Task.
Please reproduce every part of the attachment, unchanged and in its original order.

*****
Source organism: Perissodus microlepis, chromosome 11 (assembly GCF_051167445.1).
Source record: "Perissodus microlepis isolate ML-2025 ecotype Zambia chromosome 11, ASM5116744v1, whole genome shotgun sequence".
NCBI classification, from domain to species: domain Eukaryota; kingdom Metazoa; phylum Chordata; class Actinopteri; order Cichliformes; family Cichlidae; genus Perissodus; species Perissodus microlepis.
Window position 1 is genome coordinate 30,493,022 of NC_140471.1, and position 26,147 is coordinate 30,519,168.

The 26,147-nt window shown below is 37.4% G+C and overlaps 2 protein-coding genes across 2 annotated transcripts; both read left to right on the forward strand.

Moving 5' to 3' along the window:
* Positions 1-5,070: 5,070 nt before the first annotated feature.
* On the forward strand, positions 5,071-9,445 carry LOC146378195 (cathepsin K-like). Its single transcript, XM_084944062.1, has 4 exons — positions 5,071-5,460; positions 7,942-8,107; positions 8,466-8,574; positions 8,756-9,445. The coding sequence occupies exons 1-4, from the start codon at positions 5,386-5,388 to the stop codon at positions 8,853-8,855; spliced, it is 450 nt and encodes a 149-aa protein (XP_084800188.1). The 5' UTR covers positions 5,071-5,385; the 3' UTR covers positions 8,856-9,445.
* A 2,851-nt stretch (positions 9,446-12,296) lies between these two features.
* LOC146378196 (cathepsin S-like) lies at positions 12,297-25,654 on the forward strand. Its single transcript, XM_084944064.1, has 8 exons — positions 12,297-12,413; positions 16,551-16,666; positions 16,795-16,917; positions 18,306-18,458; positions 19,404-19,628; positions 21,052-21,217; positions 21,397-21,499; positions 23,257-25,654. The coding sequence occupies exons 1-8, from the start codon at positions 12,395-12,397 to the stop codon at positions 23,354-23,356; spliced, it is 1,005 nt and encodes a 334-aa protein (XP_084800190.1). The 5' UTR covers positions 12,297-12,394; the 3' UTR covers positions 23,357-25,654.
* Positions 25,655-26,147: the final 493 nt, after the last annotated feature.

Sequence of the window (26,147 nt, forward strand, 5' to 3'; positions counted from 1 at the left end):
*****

Source organism: Perissodus microlepis, chromosome 11 (assembly GCF_051167445.1).
Source record: "Perissodus microlepis isolate ML-2025 ecotype Zambia chromosome 11, ASM5116744v1, whole genome shotgun sequence".
NCBI classification, from domain to species: domain Eukaryota; kingdom Metazoa; phylum Chordata; class Actinopteri; order Cichliformes; family Cichlidae; genus Perissodus; species Perissodus microlepis.
Window position 1 is genome coordinate 30,493,022 of NC_140471.1, and position 26,147 is coordinate 30,519,168.

The 26,147-nt window shown below is 37.4% G+C and overlaps 2 protein-coding genes across 2 annotated transcripts; both read left to right on the forward strand.

Moving 5' to 3' along the window:
* Positions 1-5,070: 5,070 nt before the first annotated feature.
* On the forward strand, positions 5,071-9,445 carry LOC146378195 (cathepsin K-like). Its single transcript, XM_084944062.1, has 4 exons — positions 5,071-5,460; positions 7,942-8,107; positions 8,466-8,574; positions 8,756-9,445. The coding sequence occupies exons 1-4, from the start codon at positions 5,386-5,388 to the stop codon at positions 8,853-8,855; spliced, it is 450 nt and encodes a 149-aa protein (XP_084800188.1). The 5' UTR covers positions 5,071-5,385; the 3' UTR covers positions 8,856-9,445.
* A 2,851-nt stretch (positions 9,446-12,296) lies between these two features.
* LOC146378196 (cathepsin S-like) lies at positions 12,297-25,654 on the forward strand. Its single transcript, XM_084944064.1, has 8 exons — positions 12,297-12,413; positions 16,551-16,666; positions 16,795-16,917; positions 18,306-18,458; positions 19,404-19,628; positions 21,052-21,217; positions 21,397-21,499; positions 23,257-25,654. The coding sequence occupies exons 1-8, from the start codon at positions 12,395-12,397 to the stop codon at positions 23,354-23,356; spliced, it is 1,005 nt and encodes a 334-aa protein (XP_084800190.1). The 5' UTR covers positions 12,297-12,394; the 3' UTR covers positions 23,357-25,654.
* Positions 25,655-26,147: the final 493 nt, after the last annotated feature.

Sequence of the window (26,147 nt, forward strand, 5' to 3'; positions counted from 1 at the left end):